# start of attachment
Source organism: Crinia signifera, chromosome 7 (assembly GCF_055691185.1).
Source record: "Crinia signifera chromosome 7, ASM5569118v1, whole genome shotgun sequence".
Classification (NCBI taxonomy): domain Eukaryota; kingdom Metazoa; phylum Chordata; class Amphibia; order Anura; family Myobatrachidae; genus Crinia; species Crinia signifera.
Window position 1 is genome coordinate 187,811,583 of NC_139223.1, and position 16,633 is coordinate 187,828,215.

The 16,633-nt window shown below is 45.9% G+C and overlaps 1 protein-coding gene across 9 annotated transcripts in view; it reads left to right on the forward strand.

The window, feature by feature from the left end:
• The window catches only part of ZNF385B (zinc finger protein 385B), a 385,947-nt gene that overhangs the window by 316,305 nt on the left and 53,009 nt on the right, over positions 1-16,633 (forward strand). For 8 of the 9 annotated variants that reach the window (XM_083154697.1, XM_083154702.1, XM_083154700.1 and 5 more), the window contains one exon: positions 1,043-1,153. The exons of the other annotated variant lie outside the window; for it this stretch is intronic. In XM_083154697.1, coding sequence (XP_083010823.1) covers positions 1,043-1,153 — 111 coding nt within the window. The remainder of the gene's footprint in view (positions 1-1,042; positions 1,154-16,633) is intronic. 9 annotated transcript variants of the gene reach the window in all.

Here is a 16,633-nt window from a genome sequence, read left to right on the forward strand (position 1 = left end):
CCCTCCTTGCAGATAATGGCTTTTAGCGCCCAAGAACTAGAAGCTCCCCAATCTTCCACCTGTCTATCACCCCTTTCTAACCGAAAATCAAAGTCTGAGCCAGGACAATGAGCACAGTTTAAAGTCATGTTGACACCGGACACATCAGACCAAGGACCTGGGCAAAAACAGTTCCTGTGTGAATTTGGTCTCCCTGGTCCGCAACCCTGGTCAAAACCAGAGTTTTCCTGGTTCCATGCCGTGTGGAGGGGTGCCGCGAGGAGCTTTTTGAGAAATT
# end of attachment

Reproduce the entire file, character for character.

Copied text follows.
Source organism: Crinia signifera, chromosome 7 (assembly GCF_055691185.1).
Source record: "Crinia signifera chromosome 7, ASM5569118v1, whole genome shotgun sequence".
Classification (NCBI taxonomy): domain Eukaryota; kingdom Metazoa; phylum Chordata; class Amphibia; order Anura; family Myobatrachidae; genus Crinia; species Crinia signifera.
Window position 1 is genome coordinate 187,811,583 of NC_139223.1, and position 16,633 is coordinate 187,828,215.

The 16,633-nt window shown below is 45.9% G+C and overlaps 1 protein-coding gene across 9 annotated transcripts in view; it reads left to right on the forward strand.

The window, feature by feature from the left end:
• The window catches only part of ZNF385B (zinc finger protein 385B), a 385,947-nt gene that overhangs the window by 316,305 nt on the left and 53,009 nt on the right, over positions 1-16,633 (forward strand). For 8 of the 9 annotated variants that reach the window (XM_083154697.1, XM_083154702.1, XM_083154700.1 and 5 more), the window contains one exon: positions 1,043-1,153. The exons of the other annotated variant lie outside the window; for it this stretch is intronic. In XM_083154697.1, coding sequence (XP_083010823.1) covers positions 1,043-1,153 — 111 coding nt within the window. The remainder of the gene's footprint in view (positions 1-1,042; positions 1,154-16,633) is intronic. 9 annotated transcript variants of the gene reach the window in all.

Here is a 16,633-nt window from a genome sequence, read left to right on the forward strand (position 1 = left end):
CCCTCCTTGCAGATAATGGCTTTTAGCGCCCAAGAACTAGAAGCTCCCCAATCTTCCACCTGTCTATCACCCCTTTCTAACCGAAAATCAAAGTCTGAGCCAGGACAATGAGCACAGTTTAAAGTCATGTTGACACCGGACACATCAGACCAAGGACCTGGGCAAAAACAGTTCCTGTGTGAATTTGGTCTCCCTGGTCCGCAACCCTGGTCAAAACCAGAGTTTTCCTGGTTCCATGCCGTGTGGAGGGGTGCCGCGAGGAGCTTTTTGAGAAATT